In ‘sever’ there’s a lyric, “To be accepted I must blend into convention’s ways”. Given that you’ve funded, created and developed iamamiwhoami all on your own terms, do you feel you have created something distinctly individual?
Yes for me it is distinctly individual.
People familiar with your solo albums may have been surprised by the change in style. Even though they are two diverse styles, both focus strongly on songwriting and composition. How did you come to explore electronic music?
Through being strained inside a normative way of creating.
I find pushing away from boundaries and comfort is a way to discover other sides of yourself. But one has to take leaps. Even though my previous work was different, it was still me. But time and life alters.
Can you describe the creative process in making the music? Do the words come first that you build music around them?
Sometimes. First is core of story, mood and setting. A blend between the sound landscape, the voice and the words where the mutual story is central.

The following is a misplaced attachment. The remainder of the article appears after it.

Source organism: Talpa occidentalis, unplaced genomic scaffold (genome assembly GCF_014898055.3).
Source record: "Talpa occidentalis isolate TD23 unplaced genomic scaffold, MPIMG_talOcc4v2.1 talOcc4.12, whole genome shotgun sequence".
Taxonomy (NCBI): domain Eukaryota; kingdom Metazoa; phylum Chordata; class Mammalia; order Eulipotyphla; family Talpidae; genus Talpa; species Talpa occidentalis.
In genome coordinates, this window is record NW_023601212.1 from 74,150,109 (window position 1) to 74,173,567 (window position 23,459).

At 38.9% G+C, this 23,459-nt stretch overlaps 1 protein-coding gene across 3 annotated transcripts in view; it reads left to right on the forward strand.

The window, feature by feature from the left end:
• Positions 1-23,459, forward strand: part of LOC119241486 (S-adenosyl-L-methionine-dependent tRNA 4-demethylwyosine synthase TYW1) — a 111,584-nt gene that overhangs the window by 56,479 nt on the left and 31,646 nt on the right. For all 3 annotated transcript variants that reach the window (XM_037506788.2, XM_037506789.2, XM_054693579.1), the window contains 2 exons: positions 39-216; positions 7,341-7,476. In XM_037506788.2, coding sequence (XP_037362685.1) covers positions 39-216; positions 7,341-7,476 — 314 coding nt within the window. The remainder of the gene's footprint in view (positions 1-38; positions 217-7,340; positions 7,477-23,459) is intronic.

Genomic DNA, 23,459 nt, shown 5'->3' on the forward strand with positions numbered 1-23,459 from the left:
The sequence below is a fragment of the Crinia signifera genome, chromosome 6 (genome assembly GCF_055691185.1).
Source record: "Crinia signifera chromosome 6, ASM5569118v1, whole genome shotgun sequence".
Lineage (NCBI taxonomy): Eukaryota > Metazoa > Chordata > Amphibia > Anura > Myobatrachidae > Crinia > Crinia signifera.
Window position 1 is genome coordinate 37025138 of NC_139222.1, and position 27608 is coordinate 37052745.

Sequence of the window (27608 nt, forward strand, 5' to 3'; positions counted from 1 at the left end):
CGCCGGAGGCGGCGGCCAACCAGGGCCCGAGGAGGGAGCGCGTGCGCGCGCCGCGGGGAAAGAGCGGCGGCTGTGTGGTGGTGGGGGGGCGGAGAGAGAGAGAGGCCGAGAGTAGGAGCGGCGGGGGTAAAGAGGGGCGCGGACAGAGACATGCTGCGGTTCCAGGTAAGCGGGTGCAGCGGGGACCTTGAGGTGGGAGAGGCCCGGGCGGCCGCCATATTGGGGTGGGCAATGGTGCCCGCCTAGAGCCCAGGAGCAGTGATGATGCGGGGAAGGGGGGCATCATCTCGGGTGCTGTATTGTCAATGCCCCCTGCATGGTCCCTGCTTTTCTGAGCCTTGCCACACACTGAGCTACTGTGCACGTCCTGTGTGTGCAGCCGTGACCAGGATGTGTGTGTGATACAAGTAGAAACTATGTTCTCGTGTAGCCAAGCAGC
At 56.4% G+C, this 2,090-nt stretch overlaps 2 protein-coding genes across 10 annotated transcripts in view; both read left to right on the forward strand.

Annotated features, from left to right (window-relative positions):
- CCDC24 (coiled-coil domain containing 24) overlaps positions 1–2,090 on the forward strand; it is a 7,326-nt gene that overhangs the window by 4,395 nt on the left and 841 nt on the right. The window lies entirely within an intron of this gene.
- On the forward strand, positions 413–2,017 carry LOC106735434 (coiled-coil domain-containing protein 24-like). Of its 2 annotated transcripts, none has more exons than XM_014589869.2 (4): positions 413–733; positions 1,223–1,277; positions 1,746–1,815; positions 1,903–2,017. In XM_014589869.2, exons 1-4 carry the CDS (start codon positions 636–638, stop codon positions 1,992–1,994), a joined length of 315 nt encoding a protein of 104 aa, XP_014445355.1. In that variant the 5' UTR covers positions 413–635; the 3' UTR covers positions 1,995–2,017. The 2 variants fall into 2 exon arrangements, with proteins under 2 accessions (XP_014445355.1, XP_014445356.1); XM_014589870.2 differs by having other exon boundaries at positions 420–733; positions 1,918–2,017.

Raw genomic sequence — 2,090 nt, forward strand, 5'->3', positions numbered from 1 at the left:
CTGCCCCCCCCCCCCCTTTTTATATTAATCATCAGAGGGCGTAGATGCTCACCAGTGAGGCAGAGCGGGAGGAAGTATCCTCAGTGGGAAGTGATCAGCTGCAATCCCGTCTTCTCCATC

And do the visuals emerge when writing the music or afterwards?
The visuals are built around the words, but the first idea of both comes simultaneously with the words.
Did you find yourself writing or singing in a different way to you had previously on your solo albums?
Yes. I began experimenting with sound and voice and found other ways to express new emotions and to make good use of my range.
You are about to embark on a European tour this summer. For a long time, iamamiwhoami existed online. How does it feel to finally perform these songs that you have labored over for so long?
It is magical seeing the audience faces. Every concert is a reunion, although a first physical encounter.
From YouTube clips I’ve watched and the ‘in concert’ film, it feels like you approach live performance as a way of continuing the story of the music?